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“Wouldn’t it be trippy if we were all dead already?” Karen asks without a change of expression. Karen looks to be in her late thirties or early forties with a tan, sandstone face, dirty-straw, neck-length hair, and eyes that look like new tombstones on a sunny day. On the wall behind her is a poster of a voodoo doll full of needles that reads: “Shoplifters will be prosecuted. You can look. You can touch. Just don’t forget to pay for it.” This is a contrast to Karen’s laid-back and trusting personality. She says that to run a shop like The Gypsy Market, “You have to keep it simple. Listen to your customers because they are the ones who will tell you what you need and keep personal contact with them. I try to remember their names.”
She breaks eye contact and stares out through the window, then continues, “Anti-Wal-Mart and Anti-Leather Pouch for that matter.” The Leather Pouch is a local shop notorious for breathing down the necks of customers, showing the same appreciation for their paying customers as they would for kamikaze terrorists. Still, Karen holds no grudge against the Leather Pouch, for she sometimes sends customers there when she doesn’t have what the customer is after. “We all work together,” she speaks of the local shops that were grown organically here in Lafayette. “Curious Goods, Heaven on Earth, Leather Pouch, Euphoria, Earthly Treasures, and so on; we are all in this together.”
Karen stands behind a glass case filled with ceremonial daggers and swords. On top of the case, where a calculator takes the place of a register, there is a deck of business cards that read in bold lettering, “The Gypsy Market, a unique gift shop.” Just beneath, in smaller print it lists, “incense, oils, herbs, candles, jewelry, imported clothing, new age books and music, rock & roll memorabilia, t-shirts, posters, exotic gifts.” Behind the Domino’s Pizza on the corner of University and Johnston, The Gypsy Market sits shyly amongst a tobacco mart, barber shop, and “the pink house,” a small building that holds Narcotics and Alcoholics Anonymous meetings. In March of ‘98, when Karen opened the quaint little shop, she hid her pinnacles in the back of the store. Lafayette was not ready for this sort of thing. At that time, in Lafayette, Louisiana, a city that clings to small town mentality like mildew, The Gypsy Market stood alone.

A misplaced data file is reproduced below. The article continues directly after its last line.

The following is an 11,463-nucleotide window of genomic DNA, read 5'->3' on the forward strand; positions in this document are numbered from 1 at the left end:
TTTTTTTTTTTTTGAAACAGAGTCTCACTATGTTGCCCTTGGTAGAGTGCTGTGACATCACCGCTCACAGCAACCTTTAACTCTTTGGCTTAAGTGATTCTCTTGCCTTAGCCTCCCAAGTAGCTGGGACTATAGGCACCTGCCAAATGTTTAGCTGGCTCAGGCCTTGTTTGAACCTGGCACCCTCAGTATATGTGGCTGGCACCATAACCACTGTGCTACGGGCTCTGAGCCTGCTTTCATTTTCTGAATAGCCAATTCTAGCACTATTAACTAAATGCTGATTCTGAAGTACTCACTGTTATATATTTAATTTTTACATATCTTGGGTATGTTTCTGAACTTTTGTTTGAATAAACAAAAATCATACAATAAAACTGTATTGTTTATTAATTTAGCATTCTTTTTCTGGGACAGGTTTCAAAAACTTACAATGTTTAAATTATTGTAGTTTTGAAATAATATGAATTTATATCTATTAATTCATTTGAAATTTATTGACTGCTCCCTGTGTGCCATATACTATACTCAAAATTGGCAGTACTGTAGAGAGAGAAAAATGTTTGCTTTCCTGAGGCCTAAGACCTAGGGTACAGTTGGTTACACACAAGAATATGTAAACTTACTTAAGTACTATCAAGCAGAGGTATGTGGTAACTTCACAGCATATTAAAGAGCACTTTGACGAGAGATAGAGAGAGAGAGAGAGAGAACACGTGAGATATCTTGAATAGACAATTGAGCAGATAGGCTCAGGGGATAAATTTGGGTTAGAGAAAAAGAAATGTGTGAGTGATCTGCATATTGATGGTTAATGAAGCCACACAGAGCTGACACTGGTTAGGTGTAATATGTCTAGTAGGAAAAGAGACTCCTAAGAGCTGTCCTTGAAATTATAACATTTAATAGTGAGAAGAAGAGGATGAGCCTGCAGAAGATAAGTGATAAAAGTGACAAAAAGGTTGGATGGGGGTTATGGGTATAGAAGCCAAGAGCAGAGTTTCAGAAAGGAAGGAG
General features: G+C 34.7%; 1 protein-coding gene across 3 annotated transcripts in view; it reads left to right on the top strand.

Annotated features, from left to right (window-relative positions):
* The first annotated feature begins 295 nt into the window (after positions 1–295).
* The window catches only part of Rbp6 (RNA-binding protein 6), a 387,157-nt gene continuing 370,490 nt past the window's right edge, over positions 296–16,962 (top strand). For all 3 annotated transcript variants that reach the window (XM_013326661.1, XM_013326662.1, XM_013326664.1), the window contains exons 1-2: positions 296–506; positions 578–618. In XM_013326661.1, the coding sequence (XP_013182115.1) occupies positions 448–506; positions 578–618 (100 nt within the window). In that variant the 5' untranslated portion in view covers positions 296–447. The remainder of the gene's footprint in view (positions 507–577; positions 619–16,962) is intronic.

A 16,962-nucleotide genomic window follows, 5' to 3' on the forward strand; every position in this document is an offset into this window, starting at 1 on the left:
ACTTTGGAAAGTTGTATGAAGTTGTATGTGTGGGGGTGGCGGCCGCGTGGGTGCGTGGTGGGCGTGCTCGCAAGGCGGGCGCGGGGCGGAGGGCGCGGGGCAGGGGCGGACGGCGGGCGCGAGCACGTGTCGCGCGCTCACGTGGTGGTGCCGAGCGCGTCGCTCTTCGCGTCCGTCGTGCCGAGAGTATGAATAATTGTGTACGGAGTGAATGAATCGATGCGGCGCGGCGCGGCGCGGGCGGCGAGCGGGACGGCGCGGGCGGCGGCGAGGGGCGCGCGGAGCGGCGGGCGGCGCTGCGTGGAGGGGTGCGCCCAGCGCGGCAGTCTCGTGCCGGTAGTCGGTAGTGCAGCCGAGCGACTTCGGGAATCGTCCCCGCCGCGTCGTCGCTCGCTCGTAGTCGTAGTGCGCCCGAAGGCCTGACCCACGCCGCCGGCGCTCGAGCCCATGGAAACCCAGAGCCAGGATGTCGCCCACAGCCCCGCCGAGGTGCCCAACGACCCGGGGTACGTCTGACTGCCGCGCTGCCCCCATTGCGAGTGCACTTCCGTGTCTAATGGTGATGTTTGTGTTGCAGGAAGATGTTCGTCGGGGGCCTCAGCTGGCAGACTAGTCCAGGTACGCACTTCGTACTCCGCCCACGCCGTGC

“They think that we are all just about voodoo,” Karen speaks of common misconceptions. “People who don’t understand pinnacles and stuff like that. Closed minds.” Overall, Karen says that The Gypsy Market is, “well accepted. I think that the name keeps most of those ‘God please save me from your followers’ kind of people away.” Karen is not a Satanist or a Godless woman as many are likely to suspect. Her spirituality is eclectic. “I believe in the God that I was taught about in my Baptist upbringing as a little girl, but I don’t believe in everything in the Bible.” She turns her stony eyes away from me, mumbles something unintelligible beneath her breath, and continues. “I believe in Jesus, Buddha, and all of that, Wicca too. Reincarnation and the power of attraction. The stones, the Moon, and the Sun can heal,” she explains. “But only because God put healing powers in them for us to use.”